As you know by now, earlier this week the Obama administration struck a nuclear deal with Iran, claiming "the most intrusive inspections ever" were part of the negotiation process.
First, lets take a step back to April when White House Deputy National Security Advisor Ben Rhodes said the White House was demanding anytime, anywhere, 24/7 inspections.
"We will have anytime, anywhere access to the nuclear facilities."
As Guy has pointed out, Obama's Energy Secretary also said anytime, anywhere inspections were expected with a deal.
But fast forward to this week and Rhodes is claiming anytime, anywhere inspections weren't ever on the table and that inspections have been tailored to nuclear facilities.
"We never sought anytime/anywhere inspections," he recently told CNN's Erin Burnett.
Further, as part of the deal reached Iran will have a 24 day heads up period before inspections are conducted, giving the regime the ability to move around and hide any potential violations of the nuclear agreement.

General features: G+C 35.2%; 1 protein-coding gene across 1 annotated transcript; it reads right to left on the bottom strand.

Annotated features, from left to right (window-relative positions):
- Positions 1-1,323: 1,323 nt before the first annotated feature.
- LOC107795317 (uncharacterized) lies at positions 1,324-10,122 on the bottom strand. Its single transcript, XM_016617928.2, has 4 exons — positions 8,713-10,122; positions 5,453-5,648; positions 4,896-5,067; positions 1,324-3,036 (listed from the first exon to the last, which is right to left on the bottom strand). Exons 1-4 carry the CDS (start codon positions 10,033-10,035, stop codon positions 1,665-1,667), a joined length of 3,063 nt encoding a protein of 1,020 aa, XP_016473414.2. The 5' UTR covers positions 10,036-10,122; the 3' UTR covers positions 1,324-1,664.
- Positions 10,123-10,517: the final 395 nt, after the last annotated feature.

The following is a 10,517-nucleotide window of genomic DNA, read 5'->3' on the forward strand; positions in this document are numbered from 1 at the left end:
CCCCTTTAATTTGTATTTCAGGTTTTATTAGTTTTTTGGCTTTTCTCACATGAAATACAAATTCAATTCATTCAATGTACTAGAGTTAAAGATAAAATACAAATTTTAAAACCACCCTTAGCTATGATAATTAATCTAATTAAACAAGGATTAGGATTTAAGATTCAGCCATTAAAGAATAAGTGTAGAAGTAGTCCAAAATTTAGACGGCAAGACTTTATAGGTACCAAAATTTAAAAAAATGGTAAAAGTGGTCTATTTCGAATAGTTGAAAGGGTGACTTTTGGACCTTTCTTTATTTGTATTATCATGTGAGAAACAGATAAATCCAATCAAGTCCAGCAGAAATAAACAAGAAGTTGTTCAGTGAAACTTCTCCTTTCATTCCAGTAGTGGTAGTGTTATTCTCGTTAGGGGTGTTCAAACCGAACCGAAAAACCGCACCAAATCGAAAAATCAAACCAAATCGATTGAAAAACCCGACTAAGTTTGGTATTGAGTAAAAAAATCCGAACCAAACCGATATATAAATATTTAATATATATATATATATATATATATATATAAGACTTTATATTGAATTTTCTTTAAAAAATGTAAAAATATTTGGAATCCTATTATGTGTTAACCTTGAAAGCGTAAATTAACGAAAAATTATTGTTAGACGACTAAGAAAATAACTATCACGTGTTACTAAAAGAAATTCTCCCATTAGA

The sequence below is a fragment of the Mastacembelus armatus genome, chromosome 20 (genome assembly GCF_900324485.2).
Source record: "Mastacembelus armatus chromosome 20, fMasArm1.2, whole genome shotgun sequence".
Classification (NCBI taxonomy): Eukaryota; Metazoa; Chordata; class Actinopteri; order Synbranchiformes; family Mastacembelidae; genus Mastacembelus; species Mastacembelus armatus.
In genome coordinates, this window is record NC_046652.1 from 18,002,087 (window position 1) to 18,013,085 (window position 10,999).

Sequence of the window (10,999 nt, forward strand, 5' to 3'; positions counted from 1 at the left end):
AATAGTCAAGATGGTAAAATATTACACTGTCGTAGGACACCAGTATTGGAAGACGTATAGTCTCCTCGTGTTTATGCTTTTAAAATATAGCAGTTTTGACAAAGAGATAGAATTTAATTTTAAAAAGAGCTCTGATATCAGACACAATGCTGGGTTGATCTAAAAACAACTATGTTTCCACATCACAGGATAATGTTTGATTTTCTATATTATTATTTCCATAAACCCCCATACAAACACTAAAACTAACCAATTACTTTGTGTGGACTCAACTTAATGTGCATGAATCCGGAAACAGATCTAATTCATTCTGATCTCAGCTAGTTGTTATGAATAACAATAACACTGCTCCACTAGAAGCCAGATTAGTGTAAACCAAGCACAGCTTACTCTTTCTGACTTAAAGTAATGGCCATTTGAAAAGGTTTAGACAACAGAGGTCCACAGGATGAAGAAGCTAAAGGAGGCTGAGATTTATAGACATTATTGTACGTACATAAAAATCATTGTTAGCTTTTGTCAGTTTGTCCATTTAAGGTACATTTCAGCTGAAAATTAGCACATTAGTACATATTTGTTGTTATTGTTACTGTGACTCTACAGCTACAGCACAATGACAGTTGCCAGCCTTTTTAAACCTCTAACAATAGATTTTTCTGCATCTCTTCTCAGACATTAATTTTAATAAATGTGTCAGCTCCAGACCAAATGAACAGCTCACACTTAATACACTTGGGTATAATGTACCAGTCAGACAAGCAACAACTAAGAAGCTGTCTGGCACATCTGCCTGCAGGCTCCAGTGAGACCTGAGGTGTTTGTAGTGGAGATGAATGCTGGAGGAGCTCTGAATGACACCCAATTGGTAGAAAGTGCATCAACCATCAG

Now Wendy Sherman, a top negotiator for the Iranian nuclear deal and the same woman who handled negotiations of North Korea's nuclear program in the 1990s (that went well), is admitting that the entire inspections process is pretty bogus (bolding is mine).
The US pledge three months ago for “anytime, anyplace” access to Iran’s nuclear facilities was more of a rhetorical flourish than anything else, US Under Secretary of State Wendy Sherman said on Thursday “I think this is one of those circumstances where we have all been rhetorical from time to time,” Sherman, who played a central role in the negotiations, said in a conference call with Israeli diplomatic reporters.
“That phrase, ‘anytime, anywhere,’ is something that became popular rhetoric, but I think people understood that if the IAEA felt it had to have access, and had a justification for that access, that it would be guaranteed, and that is what happened.”
What could possibly go wrong?
Vice President Joe Biden was on Capitol Hill twice this week trying to convince skeptical Democrats to support the deal. Congress is in a 60-day review plan of the bill and waiting for an up or down vote. The United Nations will be given the chance to vote on the plan before Congress in the next few weeks.